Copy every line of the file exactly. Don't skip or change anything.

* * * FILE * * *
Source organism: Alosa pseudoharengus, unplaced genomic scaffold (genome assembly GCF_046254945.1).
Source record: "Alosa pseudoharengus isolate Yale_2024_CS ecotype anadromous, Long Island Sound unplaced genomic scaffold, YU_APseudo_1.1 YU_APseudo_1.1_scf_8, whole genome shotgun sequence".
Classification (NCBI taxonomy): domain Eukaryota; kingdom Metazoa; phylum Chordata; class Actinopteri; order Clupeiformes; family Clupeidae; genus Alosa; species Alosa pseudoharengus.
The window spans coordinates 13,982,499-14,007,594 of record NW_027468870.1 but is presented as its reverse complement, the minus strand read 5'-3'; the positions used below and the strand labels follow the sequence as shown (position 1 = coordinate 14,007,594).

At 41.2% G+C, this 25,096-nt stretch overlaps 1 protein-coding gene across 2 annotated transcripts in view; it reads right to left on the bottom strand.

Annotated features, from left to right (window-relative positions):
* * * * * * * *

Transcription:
Source organism: Alosa pseudoharengus, unplaced genomic scaffold (genome assembly GCF_046254945.1).
Source record: "Alosa pseudoharengus isolate Yale_2024_CS ecotype anadromous, Long Island Sound unplaced genomic scaffold, YU_APseudo_1.1 YU_APseudo_1.1_scf_8, whole genome shotgun sequence".
Classification (NCBI taxonomy): domain Eukaryota; kingdom Metazoa; phylum Chordata; class Actinopteri; order Clupeiformes; family Clupeidae; genus Alosa; species Alosa pseudoharengus.
The window spans coordinates 13,982,499-14,007,594 of record NW_027468870.1 but is presented as its reverse complement, the minus strand read 5'-3'; the positions used below and the strand labels follow the sequence as shown (position 1 = coordinate 14,007,594).

At 41.2% G+C, this 25,096-nt stretch overlaps 1 protein-coding gene across 2 annotated transcripts in view; it reads right to left on the bottom strand.

Annotated features, from left to right (window-relative positions):